Those living below the poverty live and inevitably those experiencing hunger in Chile, have been the recipients of governmental and international aid. In 2014, Chile was recognized by the Food and Agriculture Organization of the United Nations (FAO), as having reached the first Millenium Development Goal to reduce the number of those facing hunger in Chile by half since 1990.
Statistics show undernourishment was reduced from 4.3 percent between 1990 and 2015. Currently, 2.5 percent of the population is undernourished.
These reductions are a result of the government-sponsored “Fondo Chile Contra el Hambre y la Pobreza,” or the Chile Fund against Hunger and Poverty. This organization, as well as the UNDP, has funded programs targeting the South-South Cooperation (SSC) and consequently Millennium Development Goals.
The SSC is defined as a developmental program among southern countries to promote, “multi-stakeholder approach, including non-governmental organizations, the private sector, civil society, academia and other actors…”
Through communication and integration, the SSC enables countries to enhance economic, social and scientific potentials.
As the Fund’s handbook stated, this organization encourages Chilean economic prosperity through, “multilateral perspective; which was acknowledged as one of the Millennium Goals, specifically reflected in Goal eight: developing a global partnership for development.”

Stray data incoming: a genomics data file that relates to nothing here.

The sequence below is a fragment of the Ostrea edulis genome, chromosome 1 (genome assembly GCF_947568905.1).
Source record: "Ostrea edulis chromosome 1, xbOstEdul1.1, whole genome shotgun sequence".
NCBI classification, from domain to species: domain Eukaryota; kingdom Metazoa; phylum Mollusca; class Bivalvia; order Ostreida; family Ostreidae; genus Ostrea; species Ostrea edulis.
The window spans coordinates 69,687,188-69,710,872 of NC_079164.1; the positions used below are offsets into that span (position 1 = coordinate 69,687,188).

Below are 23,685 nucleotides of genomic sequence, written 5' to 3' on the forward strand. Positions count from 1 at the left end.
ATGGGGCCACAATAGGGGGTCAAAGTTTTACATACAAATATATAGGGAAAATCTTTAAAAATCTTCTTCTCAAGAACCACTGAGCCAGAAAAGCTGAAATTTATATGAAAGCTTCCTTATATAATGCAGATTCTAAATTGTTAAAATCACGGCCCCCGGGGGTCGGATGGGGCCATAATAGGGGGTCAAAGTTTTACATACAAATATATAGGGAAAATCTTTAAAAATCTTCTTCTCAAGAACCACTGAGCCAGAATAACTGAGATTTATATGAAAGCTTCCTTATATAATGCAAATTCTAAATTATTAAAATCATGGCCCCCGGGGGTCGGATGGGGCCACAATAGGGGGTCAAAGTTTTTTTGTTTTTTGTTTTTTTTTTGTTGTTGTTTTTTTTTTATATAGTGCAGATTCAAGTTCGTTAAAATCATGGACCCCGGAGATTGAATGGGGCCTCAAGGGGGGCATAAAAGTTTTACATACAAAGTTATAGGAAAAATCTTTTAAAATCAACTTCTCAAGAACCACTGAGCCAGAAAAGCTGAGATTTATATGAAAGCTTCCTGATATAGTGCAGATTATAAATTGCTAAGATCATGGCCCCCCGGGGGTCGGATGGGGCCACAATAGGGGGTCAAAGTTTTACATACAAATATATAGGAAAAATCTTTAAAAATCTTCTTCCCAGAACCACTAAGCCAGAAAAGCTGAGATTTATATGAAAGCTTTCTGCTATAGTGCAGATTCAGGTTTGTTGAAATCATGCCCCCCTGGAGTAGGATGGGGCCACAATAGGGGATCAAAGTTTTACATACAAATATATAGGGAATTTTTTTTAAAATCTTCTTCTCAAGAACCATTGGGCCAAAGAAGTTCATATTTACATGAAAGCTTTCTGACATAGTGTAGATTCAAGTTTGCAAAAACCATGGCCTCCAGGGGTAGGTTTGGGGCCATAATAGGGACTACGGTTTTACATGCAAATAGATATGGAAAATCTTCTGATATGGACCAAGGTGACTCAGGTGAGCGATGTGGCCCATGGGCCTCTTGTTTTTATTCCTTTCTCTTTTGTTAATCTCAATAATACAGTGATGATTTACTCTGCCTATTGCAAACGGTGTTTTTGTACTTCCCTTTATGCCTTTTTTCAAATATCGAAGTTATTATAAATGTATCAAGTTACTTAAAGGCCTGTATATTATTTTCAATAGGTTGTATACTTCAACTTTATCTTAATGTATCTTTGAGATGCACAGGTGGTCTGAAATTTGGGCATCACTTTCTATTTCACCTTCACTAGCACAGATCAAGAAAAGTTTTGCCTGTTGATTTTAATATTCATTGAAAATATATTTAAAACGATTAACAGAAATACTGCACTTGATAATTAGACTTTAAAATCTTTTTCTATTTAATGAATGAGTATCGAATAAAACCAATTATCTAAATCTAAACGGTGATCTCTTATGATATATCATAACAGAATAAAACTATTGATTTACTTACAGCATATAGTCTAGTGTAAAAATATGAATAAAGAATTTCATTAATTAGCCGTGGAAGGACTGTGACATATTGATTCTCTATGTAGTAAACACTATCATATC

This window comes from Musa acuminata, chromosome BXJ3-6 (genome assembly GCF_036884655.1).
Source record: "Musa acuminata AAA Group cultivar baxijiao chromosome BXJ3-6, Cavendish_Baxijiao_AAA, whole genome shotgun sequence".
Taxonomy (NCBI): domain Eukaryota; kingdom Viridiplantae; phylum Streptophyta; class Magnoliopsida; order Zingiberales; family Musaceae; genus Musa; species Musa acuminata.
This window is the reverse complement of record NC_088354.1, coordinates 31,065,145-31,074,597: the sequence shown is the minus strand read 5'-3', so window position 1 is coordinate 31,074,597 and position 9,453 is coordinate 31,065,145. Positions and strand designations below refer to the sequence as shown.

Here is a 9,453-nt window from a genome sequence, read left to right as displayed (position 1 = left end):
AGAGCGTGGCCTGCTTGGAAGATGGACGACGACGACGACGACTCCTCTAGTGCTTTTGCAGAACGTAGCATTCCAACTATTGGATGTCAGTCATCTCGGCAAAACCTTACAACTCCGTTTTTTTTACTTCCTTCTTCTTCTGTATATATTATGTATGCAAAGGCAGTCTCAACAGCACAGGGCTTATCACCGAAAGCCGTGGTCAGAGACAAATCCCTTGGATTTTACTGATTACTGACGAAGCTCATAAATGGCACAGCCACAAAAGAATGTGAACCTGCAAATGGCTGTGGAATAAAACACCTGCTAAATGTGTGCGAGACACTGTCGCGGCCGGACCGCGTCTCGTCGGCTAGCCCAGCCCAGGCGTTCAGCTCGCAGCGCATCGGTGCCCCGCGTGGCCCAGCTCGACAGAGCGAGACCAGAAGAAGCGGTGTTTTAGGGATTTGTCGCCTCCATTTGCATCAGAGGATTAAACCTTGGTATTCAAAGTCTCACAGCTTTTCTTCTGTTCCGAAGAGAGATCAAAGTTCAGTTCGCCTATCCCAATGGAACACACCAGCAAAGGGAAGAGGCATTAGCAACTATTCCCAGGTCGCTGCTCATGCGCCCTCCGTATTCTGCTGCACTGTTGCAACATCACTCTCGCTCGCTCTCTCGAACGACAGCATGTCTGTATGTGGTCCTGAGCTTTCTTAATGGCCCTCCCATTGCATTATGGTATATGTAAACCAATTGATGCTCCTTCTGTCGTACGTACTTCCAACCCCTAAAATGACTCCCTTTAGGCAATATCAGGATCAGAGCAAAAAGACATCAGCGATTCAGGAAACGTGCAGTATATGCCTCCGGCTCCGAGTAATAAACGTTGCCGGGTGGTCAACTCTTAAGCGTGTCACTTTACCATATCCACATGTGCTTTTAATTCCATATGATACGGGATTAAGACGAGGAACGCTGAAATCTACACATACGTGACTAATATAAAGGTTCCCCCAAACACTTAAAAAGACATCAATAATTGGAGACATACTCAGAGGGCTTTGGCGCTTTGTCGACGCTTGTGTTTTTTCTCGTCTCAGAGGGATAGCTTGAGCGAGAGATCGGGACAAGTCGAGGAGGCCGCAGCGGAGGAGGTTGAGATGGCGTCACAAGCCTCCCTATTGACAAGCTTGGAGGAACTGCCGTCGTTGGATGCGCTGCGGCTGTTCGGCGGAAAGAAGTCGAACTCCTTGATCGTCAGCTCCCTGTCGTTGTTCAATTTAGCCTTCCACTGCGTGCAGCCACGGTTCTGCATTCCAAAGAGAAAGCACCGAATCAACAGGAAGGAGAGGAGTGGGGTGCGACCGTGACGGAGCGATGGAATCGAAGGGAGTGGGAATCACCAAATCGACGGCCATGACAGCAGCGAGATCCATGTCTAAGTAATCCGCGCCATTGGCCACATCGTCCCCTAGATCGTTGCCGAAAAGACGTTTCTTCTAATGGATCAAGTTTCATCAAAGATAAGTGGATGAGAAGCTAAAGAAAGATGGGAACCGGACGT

Central to Chile, however, the issue of hunger has escalated to a triple issue involving undernutrition, obesity and income. Mark Hyman explains this phenomenon, “These foods [processed foods] crowd out more nutrient-dense foods because they are inexpensive and convenient.”
The price difference forces low-income, rural citizens to buy unhealthy foods. When only able to buy and consume unhealthy food, more people will sink into the undernourished population.
To combat this issue, FAO has implemented priority themes, all of which are part of the DRE, decent rural employment promotion. It focuses on “employment-centered responsible agro-investments, gender and age-disaggregated analysis, decent work conditions in agriculture,” and advocacy for natural disasters.
These priorities centralize on the Chilean Fund’s initiatives such as “Malnutrition, Food Security Fostering Employment and Decent Employment, Design of Social Programs…”
These organizations and their programs promote the job market for many men and women who in turn, will receive higher incomes and be able to provide themselves with healthier food.
The already visible success is a positive trend for those living in hunger in Chile. Such achievements will help reduce the number of those living below the poverty line and those who are undernourished.
– Kristen Guyler